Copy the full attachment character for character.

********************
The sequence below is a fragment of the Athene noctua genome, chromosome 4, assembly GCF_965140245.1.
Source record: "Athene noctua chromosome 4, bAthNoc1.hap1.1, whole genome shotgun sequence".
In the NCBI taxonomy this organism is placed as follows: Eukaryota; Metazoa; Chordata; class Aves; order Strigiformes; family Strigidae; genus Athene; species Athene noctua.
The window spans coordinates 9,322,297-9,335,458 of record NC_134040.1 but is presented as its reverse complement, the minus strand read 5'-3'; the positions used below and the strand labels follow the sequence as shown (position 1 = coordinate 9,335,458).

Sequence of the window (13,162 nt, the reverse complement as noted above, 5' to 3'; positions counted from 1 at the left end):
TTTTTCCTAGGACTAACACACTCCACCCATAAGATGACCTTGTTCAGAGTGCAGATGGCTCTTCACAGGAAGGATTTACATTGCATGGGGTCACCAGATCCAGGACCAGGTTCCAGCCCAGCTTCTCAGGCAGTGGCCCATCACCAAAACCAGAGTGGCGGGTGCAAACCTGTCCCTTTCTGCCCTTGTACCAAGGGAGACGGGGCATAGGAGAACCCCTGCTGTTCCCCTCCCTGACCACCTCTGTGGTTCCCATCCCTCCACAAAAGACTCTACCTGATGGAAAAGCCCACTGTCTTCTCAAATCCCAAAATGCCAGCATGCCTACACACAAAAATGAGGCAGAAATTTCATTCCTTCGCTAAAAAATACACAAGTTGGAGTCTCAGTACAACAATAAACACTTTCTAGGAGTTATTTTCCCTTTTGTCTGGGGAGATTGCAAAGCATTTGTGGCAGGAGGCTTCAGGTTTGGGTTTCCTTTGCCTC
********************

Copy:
The sequence below is a fragment of the Athene noctua genome, chromosome 4, assembly GCF_965140245.1.
Source record: "Athene noctua chromosome 4, bAthNoc1.hap1.1, whole genome shotgun sequence".
In the NCBI taxonomy this organism is placed as follows: Eukaryota; Metazoa; Chordata; class Aves; order Strigiformes; family Strigidae; genus Athene; species Athene noctua.
The window spans coordinates 9,322,297-9,335,458 of record NC_134040.1 but is presented as its reverse complement, the minus strand read 5'-3'; the positions used below and the strand labels follow the sequence as shown (position 1 = coordinate 9,335,458).

Sequence of the window (13,162 nt, the reverse complement as noted above, 5' to 3'; positions counted from 1 at the left end):
TTTTTCCTAGGACTAACACACTCCACCCATAAGATGACCTTGTTCAGAGTGCAGATGGCTCTTCACAGGAAGGATTTACATTGCATGGGGTCACCAGATCCAGGACCAGGTTCCAGCCCAGCTTCTCAGGCAGTGGCCCATCACCAAAACCAGAGTGGCGGGTGCAAACCTGTCCCTTTCTGCCCTTGTACCAAGGGAGACGGGGCATAGGAGAACCCCTGCTGTTCCCCTCCCTGACCACCTCTGTGGTTCCCATCCCTCCACAAAAGACTCTACCTGATGGAAAAGCCCACTGTCTTCTCAAATCCCAAAATGCCAGCATGCCTACACACAAAAATGAGGCAGAAATTTCATTCCTTCGCTAAAAAATACACAAGTTGGAGTCTCAGTACAACAATAAACACTTTCTAGGAGTTATTTTCCCTTTTGTCTGGGGAGATTGCAAAGCATTTGTGGCAGGAGGCTTCAGGTTTGGGTTTCCTTTGCCTC